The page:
About Heather Bickley

Heather Bickley is the Philadelphia Coaching Supervisor for Catapult Learning. She is also an instructional coach, works on various projects with Catapult’s professional development team, and she is also an adjunct professor at West Chester University. She is a professional educator with diverse experience teaching and supervising both face-to-face and online. She currently works out of the Philadelphia, PA and Camden, NJ offices of Catapult Learning.

Cultural Competence – Part I: First Steps

“Education is the most powerful weapon which you can use to the change the world.”—Nelson Mandela As educators, we must work to meet the needs of all learners in our classrooms. To do this, we must participate in continuous professional learning and self-reflection. We are obliged to study the latest methods and strategies, know the relevant pedagogy, and stay knowledgeable about the concepts, content, and skills that are required of our students. We must also be culturally competent. According to  The American Speech-Language-Hearing Association, cultural competence means to be respectful and responsive to the health beliefs and practices—and cultural and linguistic needs—of diverse [...]

2018-08-18T04:59:24-04:00June 4th, 2018|

How Educators Can Support the Emotional Needs of Their Students & Themselves

This week I was supposed to start a blog series on Culturally Responsive Teaching. I’ve started writing the blog three times and can’t get past the first line. My first writing attempt was last Wednesday, the same day of the most recent school shooting in our nation. More students lost their lives. More educators lost their lives. Once again friends and families lost loved ones. I can’t begin to type about being culturally responsive when I can’t assure my own children and students that they will be safe in their schools. This conversation—the conversation about school safety—is the most important conversation [...]

2018-08-18T04:59:34-04:00February 22nd, 2018|

More than an Extracurricular: Integrating Service Learning into the Curriculum

If your school is anything like the schools where I work or the schools where my children attend, parents organize service learning opportunities throughout the school year. There are food drives at Thanksgiving, coat and gift collections during the holidays, a full day of service on Martin Luther King, Jr. Day of Service, activities on Earth Day, and other opportunities to give back throughout the year. However, it has been my experience that often these opportunities to teach students about service are isolated and outside of the curriculum. This led me to consider the following: How do we incorporate service learning [...]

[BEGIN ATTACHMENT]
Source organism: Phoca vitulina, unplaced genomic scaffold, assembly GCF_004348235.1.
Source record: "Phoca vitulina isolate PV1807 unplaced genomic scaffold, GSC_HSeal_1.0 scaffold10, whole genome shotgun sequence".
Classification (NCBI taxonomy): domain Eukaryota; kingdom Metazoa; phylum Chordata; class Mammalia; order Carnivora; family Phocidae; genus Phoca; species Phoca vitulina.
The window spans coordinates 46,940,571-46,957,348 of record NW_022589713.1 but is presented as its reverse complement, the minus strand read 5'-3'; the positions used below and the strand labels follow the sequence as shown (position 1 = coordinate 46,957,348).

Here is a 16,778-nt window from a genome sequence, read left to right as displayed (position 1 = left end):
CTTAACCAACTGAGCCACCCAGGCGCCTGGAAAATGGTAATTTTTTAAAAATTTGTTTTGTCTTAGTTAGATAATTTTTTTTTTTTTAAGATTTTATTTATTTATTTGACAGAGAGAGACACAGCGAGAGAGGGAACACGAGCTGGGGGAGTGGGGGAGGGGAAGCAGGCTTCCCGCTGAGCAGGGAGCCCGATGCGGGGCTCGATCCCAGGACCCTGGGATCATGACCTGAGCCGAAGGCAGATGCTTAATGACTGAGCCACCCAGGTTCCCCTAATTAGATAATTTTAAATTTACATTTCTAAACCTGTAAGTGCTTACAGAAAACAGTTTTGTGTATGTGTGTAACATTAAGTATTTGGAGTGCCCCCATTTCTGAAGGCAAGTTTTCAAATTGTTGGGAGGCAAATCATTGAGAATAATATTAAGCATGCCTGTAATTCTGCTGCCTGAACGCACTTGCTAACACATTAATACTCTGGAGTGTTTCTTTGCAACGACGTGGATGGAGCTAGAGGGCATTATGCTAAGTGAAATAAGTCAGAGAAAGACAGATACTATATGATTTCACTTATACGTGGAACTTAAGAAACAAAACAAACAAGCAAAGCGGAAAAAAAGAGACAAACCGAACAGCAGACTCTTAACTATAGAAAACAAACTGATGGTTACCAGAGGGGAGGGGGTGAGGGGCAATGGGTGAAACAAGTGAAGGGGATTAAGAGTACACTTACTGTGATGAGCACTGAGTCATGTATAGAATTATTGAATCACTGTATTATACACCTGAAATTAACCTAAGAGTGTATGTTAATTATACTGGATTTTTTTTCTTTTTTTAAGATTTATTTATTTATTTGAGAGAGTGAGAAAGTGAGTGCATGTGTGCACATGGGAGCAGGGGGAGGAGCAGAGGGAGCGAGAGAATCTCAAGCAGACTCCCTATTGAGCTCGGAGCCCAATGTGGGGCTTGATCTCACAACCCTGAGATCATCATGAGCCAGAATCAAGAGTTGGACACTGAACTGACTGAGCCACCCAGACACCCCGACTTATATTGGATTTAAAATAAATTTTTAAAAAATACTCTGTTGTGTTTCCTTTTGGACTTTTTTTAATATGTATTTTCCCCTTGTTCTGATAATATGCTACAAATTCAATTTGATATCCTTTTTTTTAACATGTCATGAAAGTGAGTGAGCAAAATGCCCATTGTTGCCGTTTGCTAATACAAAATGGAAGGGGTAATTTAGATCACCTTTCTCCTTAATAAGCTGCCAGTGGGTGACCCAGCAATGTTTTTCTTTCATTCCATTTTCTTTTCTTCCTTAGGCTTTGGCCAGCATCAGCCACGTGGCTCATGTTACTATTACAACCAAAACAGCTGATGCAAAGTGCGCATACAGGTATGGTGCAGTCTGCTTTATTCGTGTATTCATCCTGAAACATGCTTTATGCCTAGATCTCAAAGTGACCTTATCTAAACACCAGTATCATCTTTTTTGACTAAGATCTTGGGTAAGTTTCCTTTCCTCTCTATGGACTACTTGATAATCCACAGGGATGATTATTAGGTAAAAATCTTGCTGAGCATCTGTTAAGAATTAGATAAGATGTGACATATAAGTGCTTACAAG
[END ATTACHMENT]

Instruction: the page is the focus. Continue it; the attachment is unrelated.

2018-08-18T04:59:35-04:00January 17th, 2018|

Increasing Critical Thinking & Cognitive Demand in Your Classroom

Can you imagine a classroom where all students think and learn at high levels and demonstrate clear depth of understanding? The classroom described above does exist beyond the limits of our imagination and can become a reality when teachers use instructional strategies that engage students and both encourage and demand the use of critical thinking. What we are essentially discussing is how teachers can increase the cognitive demand in their classroom. Stein, Smith, Henningsen, and Silver (2000) define Cognitive Demand as, “The kind and level of thinking required of students in order to successfully engage with and solve the [...]

2018-08-18T04:59:38-04:00October 17th, 2017|

Creating Authentic Learning Experiences in Your Local Community

Preparing students for the real world is central to current education pedagogy. To do this, educators create problem- and project-based learning assignments, encourage students to work collaboratively, develop engaging lessons, and produce a myriad of learning opportunities and assessments.  Whether we are talking about project-based learning, inquiry learning, or another current methods buzz word, what we are really discussing is authentic learning for students. To prepare student for the real world, educators must provide authentic learning experiences. While usually the least supported or publicized method, creating school community partnerships can increase the quality and—most relevantly—the authenticity of a child’s [...]

2018-08-18T04:59:44-04:00June 29th, 2016|

Three Ways to Celebrate Women’s History Month in Your Classroom

Women’s History Month began last week. In 1980, President Carter signed documents proclaiming March 2−8 to be Women’s History Week; by 1987, Congress passed a proclamation establishing March as Women’s History Month. This year’s theme is “Working to Form a More Perfect Union: Honoring Women in Public Service and Government.” With three women seated on the Supreme Court and a woman running for President of the United States, there could be no better theme for Women’s History Month 2016. In her Etsy Cartoon, Rebecca Cohen asks, “Did you know that a woman founded the oldest university in the world, [...]

2018-08-18T04:59:47-04:00March 8th, 2016|

Teacher Education, Part II: What Makes an Effective Teacher Education Program

“Evidence shows that effective teachers are the most important in-school contributors to student learning.” —from “Best Practices for Evaluating Teacher Ed. Programs” How do we prepare effective teachers? What are the components of an effective teacher preparation program? To begin researching the answer, I wrote the blog “Teacher Education, Part 1: What Makes an Effective Teacher.” For this, I asked the experts—students ages 5−18—the following questions, “Who is your favorite teacher?” and “Why are they your favorite teacher?” What I learned is that students prefer teachers who are smart, kind, respectful, fair, and engaging. So how can teacher education [...]

2018-08-18T04:59:47-04:00February 2nd, 2016|
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